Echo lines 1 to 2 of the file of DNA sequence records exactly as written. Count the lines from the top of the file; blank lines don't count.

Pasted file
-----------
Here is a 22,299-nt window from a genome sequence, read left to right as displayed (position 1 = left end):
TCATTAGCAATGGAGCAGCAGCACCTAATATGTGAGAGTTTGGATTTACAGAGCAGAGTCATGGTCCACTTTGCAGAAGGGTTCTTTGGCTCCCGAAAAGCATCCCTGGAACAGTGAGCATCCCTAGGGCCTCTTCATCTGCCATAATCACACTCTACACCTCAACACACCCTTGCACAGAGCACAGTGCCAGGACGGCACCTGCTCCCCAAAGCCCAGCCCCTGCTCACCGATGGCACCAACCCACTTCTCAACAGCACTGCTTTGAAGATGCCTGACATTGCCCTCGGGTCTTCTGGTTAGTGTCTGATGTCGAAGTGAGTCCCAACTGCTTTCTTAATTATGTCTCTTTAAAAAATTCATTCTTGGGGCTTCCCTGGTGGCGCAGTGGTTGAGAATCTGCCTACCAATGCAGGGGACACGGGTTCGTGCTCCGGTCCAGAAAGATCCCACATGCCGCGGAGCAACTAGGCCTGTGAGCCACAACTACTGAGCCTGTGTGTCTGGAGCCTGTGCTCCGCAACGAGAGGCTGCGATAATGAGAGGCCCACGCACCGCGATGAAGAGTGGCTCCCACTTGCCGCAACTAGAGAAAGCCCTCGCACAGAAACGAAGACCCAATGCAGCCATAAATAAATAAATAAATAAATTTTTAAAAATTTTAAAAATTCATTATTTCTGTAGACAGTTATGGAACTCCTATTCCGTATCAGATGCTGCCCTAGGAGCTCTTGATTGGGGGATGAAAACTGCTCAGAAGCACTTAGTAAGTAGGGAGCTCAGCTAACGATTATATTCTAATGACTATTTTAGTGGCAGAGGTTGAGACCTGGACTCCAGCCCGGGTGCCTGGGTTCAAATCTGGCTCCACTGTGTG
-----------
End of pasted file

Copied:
Here is a 22,299-nt window from a genome sequence, read left to right as displayed (position 1 = left end):
TCATTAGCAATGGAGCAGCAGCACCTAATATGTGAGAGTTTGGATTTACAGAGCAGAGTCATGGTCCACTTTGCAGAAGGGTTCTTTGGCTCCCGAAAAGCATCCCTGGAACAGTGAGCATCCCTAGGGCCTCTTCATCTGCCATAATCACACTCTACACCTCAACACACCCTTGCACAGAGCACAGTGCCAGGACGGCACCTGCTCCCCAAAGCCCAGCCCCTGCTCACCGATGGCACCAACCCACTTCTCAACAGCACTGCTTTGAAGATGCCTGACATTGCCCTCGGGTCTTCTGGTTAGTGTCTGATGTCGAAGTGAGTCCCAACTGCTTTCTTAATTATGTCTCTTTAAAAAATTCATTCTTGGGGCTTCCCTGGTGGCGCAGTGGTTGAGAATCTGCCTACCAATGCAGGGGACACGGGTTCGTGCTCCGGTCCAGAAAGATCCCACATGCCGCGGAGCAACTAGGCCTGTGAGCCACAACTACTGAGCCTGTGTGTCTGGAGCCTGTGCTCCGCAACGAGAGGCTGCGATAATGAGAGGCCCACGCACCGCGATGAAGAGTGGCTCCCACTTGCCGCAACTAGAGAAAGCCCTCGCACAGAAACGAAGACCCAATGCAGCCATAAATAAATAAATAAATAAATTTTTAAAAATTTTAAAAATTCATTATTTCTGTAGACAGTTATGGAACTCCTATTCCGTATCAGATGCTGCCCTAGGAGCTCTTGATTGGGGGATGAAAACTGCTCAGAAGCACTTAGTAAGTAGGGAGCTCAGCTAACGATTATATTCTAATGACTATTTTAGTGGCAGAGGTTGAGACCTGGACTCCAGCCCGGGTGCCTGGGTTCAAATCTGGCTCCACTGTGTG